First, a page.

I got charged twice, and received two sets of results. Quest had my sample sent to ARUP AND to Quest for processing. So I got results back from ARUP, as well as from Quest. And as we already know, the Quest labs for enterovirus are completely useless.

Anyway, I was charged for ARUP labwork (as expected), but also charged $150 or something like that for the Quest labwork.

It was miscommunication... and Quest wouldn't give me a refund. In the end, I had to have my bank take care of it.
There is confusion and a high risk of a screw up ANY time you go to Quest (at least in my experience). You are at the mercy of the phlembotomist "interpreting" what the doctor's orders are whenever he/she enters the test into the computer.

For example, if the doctor orders "EBV Antibodys" does that mean IgG, IgM, or the whole Antibody Panel? Does it mean VCA or EBNA or a Panel of both? I've run across this for literally every type of test / order. Vitamins, tests using whole blood vs plasma vs urine, etc.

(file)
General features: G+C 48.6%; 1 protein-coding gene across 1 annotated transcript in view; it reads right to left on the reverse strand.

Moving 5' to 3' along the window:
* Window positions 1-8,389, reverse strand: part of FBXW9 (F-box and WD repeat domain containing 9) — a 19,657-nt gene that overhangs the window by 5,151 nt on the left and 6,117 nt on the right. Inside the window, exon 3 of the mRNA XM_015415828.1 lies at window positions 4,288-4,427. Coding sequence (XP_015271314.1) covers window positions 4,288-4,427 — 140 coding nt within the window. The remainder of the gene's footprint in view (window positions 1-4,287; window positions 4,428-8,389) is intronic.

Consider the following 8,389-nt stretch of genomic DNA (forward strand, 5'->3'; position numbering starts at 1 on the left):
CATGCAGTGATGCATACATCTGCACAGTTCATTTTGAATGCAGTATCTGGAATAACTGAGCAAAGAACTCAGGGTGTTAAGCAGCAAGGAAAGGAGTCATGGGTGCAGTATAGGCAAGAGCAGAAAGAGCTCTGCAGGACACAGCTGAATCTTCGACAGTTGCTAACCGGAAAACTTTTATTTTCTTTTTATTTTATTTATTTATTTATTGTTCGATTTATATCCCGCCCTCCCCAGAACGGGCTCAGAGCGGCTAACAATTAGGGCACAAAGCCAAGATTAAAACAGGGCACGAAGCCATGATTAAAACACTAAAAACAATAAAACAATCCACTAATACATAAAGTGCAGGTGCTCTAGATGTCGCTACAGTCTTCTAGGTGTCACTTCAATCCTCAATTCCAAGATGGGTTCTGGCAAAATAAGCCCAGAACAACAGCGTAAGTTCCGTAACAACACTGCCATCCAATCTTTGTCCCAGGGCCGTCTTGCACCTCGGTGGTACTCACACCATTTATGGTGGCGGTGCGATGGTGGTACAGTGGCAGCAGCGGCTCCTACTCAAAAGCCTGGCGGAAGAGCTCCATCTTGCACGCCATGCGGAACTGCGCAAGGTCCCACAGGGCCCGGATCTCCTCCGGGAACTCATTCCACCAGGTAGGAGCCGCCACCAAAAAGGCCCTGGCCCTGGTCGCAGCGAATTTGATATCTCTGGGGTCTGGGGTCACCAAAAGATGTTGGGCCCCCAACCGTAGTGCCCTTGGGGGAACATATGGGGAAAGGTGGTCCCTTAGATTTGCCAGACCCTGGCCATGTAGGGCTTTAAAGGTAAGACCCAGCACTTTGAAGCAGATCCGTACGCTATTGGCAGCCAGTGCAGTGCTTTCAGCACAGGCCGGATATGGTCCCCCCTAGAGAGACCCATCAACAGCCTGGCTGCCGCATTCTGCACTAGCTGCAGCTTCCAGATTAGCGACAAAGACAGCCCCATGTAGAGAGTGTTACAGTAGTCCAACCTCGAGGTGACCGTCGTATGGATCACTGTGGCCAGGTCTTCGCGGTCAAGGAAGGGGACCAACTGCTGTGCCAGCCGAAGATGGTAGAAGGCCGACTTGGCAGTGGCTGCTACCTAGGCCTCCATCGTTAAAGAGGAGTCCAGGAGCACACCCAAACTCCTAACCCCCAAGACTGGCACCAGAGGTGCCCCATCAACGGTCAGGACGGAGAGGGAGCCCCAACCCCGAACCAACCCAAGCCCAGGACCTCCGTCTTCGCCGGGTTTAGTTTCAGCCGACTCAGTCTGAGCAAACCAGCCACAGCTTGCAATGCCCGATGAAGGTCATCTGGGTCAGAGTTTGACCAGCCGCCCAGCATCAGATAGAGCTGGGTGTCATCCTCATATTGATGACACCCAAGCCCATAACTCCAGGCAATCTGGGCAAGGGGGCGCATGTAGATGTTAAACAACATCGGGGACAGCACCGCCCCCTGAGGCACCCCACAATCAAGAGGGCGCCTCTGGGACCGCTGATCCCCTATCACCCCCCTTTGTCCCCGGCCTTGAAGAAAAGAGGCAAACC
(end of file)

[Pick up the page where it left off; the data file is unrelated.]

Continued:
No only that, they frequently "forget" or miss a test if there's a long list of them. Or they accidently add a test that wasn't ordered.

What you must do:
  • Be familiar with what you doctor orders and writes on the lab order sheet.
  • Do not agree to blood being drawn until you are provided a piece of paper / consent or agreement that requires signature.
  • That piece of paper has a print out of every test that the phlembotomist selected and put into the computer. It is very easy to catch their mistakes at this point. Make sure their "codes" or tests match the doctor's.
  • If the doctor made a mistake (and chose both Quest & ARUP for example) you can decline and not consent to a test.
  • Train your doctor to use Quest's Test Codes instead of writing the name of the test.
@sometexan84 I would bet that the error was entirely on the Phlembotomist. They typed in "Coxsackie antibodies" and clicked on both ARUP & Quest. If you reviewed the consent form that requires your signature, you would have seen a test code for ARUP's tests and a test code for Quests's tests.
 

Hip

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Train your doctor to use Quest's Test Codes instead of writing the name of the test.